3. Provision infrastructure with Terraform
We will store the infrastructure state in the volume storage created previously, so any other person trying to work with this infrastructure will have access to it. Also, when executing changes, the state will be locked, preventing other users to try to change infrastructure at the same time.
Change to the
infra directory. You will find several files and folders:
backend.tfconfig: parameters for the resource group and volume name that will store the infrastructure state
terraform.tfvars: input values to define a prefix* for all resource names, and default datacenter location
variables.tf: inputs definitions, including the ones for the
terraform.tfvarsvalues, and the service principal id and secret.
main.tf: main Terraform file that references all other modules
outputs.tf: output variable definitions
acr(folder): files to define an Azure Container Registry provisioning
aks(folder): files to define an Azure Kubernetes Service provisioning
load_balancer(folder): files to define load balancer
public_ip(folder): files to define a public IP address
resource-group(folder): files to define a Resource Group provisioning
*The “prefix” must contain only alphabetical characters, because it is used for the name of the Azure Container Registry, and that only allows this kind of characters (no numbers, dashes or underscores).
Initializing Terraform and state storage
To continue you must already have logged in with the Azure CLI, and have the environment variable
ARM_ACCESS_KEY set up as explained earlier.
Initialize Terraform’s Azure driver using the
backend.tfconfig backend configuration options to use the Azure storage for the infrastructure state, using:
$ cd infra $ terraform init -backend-config=backend.tfconfig
Testing execution plan
We can test the execution plan without making any change to infrastructure with:
$ terraform plan
Provisioning the infrastructure
To continue you must have defined the environment variables
TF_VAR_client_secret as explained previously.
Provision the changes to infrastructure in your Azure account, use:
$ terraform apply
You will be shown the plan again, and asked for confirmation to continue. The provisioning process will last more than 10 minutes. At the beginning of this process, the plan will be saved on the Azure storage created previously, and the file marked as ‘locked’, so anybody else using the same plan will be prevented to do changes to infrastructure until you finish.
At the end you will be shown an output like this:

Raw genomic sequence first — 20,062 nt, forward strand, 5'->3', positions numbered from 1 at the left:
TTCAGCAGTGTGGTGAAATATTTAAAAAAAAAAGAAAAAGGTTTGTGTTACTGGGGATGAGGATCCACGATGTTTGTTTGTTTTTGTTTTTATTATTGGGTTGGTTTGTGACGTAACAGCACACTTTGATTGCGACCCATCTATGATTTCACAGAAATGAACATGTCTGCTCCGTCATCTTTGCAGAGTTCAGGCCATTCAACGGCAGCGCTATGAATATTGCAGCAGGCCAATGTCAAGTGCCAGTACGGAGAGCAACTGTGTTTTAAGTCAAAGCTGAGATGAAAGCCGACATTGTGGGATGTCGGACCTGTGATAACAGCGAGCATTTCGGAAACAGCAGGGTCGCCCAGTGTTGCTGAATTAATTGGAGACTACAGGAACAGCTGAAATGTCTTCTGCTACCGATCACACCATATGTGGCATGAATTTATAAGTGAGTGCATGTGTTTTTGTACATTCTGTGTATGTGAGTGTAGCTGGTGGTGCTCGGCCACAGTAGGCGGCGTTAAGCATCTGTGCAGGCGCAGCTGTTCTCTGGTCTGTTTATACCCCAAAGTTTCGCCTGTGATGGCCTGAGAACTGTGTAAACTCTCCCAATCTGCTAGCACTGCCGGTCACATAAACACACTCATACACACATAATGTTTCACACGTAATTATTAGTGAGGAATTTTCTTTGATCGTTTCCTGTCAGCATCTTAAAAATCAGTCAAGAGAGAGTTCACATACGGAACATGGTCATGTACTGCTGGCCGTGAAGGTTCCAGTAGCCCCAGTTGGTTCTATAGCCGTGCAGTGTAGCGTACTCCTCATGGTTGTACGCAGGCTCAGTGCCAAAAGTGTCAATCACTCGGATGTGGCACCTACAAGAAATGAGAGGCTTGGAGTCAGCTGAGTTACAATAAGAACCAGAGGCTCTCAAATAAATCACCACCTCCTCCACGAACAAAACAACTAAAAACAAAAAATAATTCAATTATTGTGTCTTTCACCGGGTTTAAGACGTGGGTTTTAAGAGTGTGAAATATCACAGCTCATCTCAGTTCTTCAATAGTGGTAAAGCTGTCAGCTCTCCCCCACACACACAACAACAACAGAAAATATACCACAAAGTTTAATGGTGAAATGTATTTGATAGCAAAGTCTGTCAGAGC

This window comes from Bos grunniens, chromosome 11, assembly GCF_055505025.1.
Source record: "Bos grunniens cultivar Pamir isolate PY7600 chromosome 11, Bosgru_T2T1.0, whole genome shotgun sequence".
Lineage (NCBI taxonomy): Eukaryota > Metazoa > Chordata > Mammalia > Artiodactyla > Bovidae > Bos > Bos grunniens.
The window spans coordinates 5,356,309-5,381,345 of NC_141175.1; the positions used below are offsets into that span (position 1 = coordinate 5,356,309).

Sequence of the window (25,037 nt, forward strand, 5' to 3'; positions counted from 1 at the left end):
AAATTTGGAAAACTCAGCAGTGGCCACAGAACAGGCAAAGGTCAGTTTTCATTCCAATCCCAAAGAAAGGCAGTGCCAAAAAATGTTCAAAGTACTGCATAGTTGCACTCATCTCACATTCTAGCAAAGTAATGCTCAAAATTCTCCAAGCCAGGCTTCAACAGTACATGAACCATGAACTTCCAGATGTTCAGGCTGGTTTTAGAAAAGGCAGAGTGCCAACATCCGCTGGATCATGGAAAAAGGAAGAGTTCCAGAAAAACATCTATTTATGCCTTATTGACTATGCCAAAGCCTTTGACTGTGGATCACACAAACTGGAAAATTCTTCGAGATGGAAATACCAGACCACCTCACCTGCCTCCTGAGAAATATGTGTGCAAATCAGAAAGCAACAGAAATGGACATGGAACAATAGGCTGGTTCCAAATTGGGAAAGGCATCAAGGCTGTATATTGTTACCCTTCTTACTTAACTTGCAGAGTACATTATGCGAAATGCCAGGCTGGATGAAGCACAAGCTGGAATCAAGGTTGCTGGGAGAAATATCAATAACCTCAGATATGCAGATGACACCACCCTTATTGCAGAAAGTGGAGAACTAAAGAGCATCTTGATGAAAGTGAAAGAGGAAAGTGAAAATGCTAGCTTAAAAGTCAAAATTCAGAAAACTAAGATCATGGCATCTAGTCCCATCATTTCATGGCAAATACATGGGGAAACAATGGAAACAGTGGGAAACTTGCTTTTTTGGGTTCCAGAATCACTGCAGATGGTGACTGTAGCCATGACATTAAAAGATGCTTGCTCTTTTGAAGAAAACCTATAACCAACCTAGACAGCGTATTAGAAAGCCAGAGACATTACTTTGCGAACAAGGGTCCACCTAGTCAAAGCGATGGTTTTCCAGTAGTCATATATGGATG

... Apply complete! Resources: 5 added, 0 changed, 0 destroyed. The state of your infrastructure has been saved to the path below. This state is required to modify and destroy your infrastructure, so keep it safe. To inspect the complete state use the `terraform show` command. State path: terraform.tfstate Outputs: acr_password = <sensitive> acr_uri = systestacr.azurecr.io acr_user = SysTestAcr client_certificate = <sensitive> client_key = <sensitive> cluster_ca_certificate = <sensitive> host = https://systest-k8s-XXXX.hcp.westeurope.azmk8s.io:443 id = /subscriptions/XXXXXXXXX-XXXX-XXXX-XXXX-XXXXXXXXXXXX/resourcegroups/SysTest-k8s-resources/providers/Microsoft.ContainerService/managedClusters/SysTest-k8s kube_config = <sensitive> resource_group_name = SysTest-k8s-resources
Some of the output variables are hidden because they were marked as sensitive, but all of their values have been written inside the Terraform state object in the remote Azure storage. That storage is encrypted at rest, and can only be accessed using the Azure CLI or the Azure Portal with your login credentials, or using the ARM_ACCESS_KEY environment variable that we retrieve from Key Vault also using Azure CLI and your login credentials.
You will now have on your Azure account:
- An storage group, that holds the rest of the resources
- An Azure Container Registry to store the images of the microservices containers
- A public IP assignment
- A load balancer assigned to that public IP
- An Azure Kubernetes Service managed cluster, using the previous load balancer
You could omit the creation of the public IP and load balancer, as those resources would be automatically provisioned for your cluster. But when you provision them in an explicit way, if you later remove the Kubernetes cluster to replace it for a different one, you will maintain the same IP address.
Several additional resource groups will appear on your Azure account, that are automatically created to be able to serve your Kubernetes cluster requirements.
Improvement: You could create the service principal using also Terraform, example.
Improvement: You could also provision a Log Analytics resource for the cluster, example.
Improvement: Use workspaces to define different parameters for a production and development Kubernetes environment, more info.